SOC 8721: Social Psychology: Micro-Sociological Approaches to Inequalities and Identities

3 Credits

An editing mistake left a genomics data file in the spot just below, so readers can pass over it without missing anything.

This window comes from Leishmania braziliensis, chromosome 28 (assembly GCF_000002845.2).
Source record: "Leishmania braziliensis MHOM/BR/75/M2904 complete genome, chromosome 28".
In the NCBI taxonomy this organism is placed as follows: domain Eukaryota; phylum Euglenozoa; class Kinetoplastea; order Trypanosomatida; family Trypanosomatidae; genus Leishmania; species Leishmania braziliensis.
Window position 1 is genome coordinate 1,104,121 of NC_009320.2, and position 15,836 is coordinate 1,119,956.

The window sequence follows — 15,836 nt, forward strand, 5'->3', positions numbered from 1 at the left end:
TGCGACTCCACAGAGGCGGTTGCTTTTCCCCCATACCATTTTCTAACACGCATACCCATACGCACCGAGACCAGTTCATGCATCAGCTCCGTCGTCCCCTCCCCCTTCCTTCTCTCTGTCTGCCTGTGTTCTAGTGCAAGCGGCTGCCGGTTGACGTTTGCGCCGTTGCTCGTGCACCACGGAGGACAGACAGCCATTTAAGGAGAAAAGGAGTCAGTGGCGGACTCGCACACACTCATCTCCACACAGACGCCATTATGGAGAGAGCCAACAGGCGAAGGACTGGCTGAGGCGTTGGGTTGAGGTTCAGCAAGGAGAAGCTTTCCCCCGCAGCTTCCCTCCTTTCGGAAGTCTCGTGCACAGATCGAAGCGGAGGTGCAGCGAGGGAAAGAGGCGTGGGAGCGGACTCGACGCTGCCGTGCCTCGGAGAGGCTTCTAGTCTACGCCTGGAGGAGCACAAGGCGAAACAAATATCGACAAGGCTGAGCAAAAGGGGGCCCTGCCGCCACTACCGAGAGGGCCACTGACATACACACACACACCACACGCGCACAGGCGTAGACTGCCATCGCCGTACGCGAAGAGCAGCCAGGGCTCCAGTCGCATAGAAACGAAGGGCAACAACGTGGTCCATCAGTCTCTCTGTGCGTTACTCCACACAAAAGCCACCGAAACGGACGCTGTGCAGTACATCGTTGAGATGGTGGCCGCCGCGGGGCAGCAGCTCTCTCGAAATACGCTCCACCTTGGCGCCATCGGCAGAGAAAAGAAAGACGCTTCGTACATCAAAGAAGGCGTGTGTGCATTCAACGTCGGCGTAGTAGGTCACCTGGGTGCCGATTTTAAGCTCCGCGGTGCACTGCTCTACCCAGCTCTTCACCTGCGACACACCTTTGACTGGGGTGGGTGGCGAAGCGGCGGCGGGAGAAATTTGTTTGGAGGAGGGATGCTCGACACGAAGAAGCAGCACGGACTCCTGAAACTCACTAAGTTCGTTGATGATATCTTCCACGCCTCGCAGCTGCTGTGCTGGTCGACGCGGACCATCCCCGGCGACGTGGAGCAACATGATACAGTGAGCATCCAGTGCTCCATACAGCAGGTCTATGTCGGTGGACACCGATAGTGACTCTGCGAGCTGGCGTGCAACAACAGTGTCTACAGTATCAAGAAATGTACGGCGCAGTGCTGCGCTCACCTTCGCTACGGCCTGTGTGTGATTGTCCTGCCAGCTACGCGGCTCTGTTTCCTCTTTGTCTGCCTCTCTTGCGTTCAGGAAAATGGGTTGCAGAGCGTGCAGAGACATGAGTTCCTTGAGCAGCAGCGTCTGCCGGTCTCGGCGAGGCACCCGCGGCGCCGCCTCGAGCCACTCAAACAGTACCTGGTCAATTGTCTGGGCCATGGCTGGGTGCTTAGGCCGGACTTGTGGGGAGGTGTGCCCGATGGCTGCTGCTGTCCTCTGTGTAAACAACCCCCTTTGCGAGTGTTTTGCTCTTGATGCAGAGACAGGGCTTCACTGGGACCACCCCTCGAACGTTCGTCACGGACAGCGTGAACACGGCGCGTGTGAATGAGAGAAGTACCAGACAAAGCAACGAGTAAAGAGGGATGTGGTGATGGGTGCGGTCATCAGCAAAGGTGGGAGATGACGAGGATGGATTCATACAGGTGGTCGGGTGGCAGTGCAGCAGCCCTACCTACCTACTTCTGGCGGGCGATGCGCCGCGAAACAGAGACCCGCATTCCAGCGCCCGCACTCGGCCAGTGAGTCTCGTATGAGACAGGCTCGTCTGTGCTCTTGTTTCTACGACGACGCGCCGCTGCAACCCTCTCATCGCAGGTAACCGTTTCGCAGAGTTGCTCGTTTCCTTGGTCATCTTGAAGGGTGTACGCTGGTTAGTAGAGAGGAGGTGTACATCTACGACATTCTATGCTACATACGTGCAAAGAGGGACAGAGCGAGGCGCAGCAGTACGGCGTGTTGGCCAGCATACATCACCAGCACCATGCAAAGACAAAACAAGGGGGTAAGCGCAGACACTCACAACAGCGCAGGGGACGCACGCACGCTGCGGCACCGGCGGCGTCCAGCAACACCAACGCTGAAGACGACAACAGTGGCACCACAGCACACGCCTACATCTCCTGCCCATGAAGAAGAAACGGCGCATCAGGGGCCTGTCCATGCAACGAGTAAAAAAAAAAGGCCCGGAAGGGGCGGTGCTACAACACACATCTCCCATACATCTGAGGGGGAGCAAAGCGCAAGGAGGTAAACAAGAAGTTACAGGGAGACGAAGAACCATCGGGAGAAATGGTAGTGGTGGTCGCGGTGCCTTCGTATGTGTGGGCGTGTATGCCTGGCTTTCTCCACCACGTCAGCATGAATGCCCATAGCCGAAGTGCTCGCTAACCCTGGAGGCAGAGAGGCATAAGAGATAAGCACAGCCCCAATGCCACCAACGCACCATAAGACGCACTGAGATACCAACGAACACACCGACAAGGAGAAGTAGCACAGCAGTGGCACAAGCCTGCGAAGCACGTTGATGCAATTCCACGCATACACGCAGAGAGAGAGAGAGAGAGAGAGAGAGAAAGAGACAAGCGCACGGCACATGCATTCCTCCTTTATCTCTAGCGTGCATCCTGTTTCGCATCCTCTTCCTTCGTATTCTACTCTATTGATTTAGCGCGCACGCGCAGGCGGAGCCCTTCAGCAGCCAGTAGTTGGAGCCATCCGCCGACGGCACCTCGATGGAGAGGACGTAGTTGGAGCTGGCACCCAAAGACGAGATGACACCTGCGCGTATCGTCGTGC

Social psychology is basic to an understanding of contemporary social life. This subfield of sociology focuses on social phenomena at the micro-level. Small group dynamics, social interactions, and individual experiences are importantly structured by the macro-structural context, e.g., by socioeconomic status, race, gender, sexuality, and other dimensions of social inequality. At the same time, these and other micro-sociological processes reflect individual-level identities, perceptions, motivations and cognitions. This seminar examines a wide range of social psychological phenomena linked to inequality (e.g., the effects of class, minority status, and gender on disparities in identity, self-concept, and health; the development of status hierarchies in small group interaction; intergroup relations, prejudice, and discrimination). We begin with a consideration of “personal structure,” emphasizing the cultural and structural variability of self-conceptions and identities, cognitive processes, and motivation, as well as the biosocial bases of action. These may be considered individual-level “building blocks” of social psychological theories (along with emotions, attitudes, values, and ideologies). We then address prominent theoretical perspectives in social psychology that illuminate the linkages between micro-social contexts of inequality and identity, including symbolic interactionism, exchange theory, structural social psychology (“social structure and personality”) and the social psychology of the life course. Social psychological theory and research are foundational to many specialty fields in sociology, including the sociology of the family, education, health, deviance, work, social mobility, social movements, emotions, and the sociology of childhood, youth, and aging. Social psychology is also central to prominent theoretical debates in sociology surrounding the relationship between social structure and agency; individual-level identities, perceptions, motivations, goals, and strategies are both structured by the social context and affect the capacity of individuals to act agentically and to achieve their goals.

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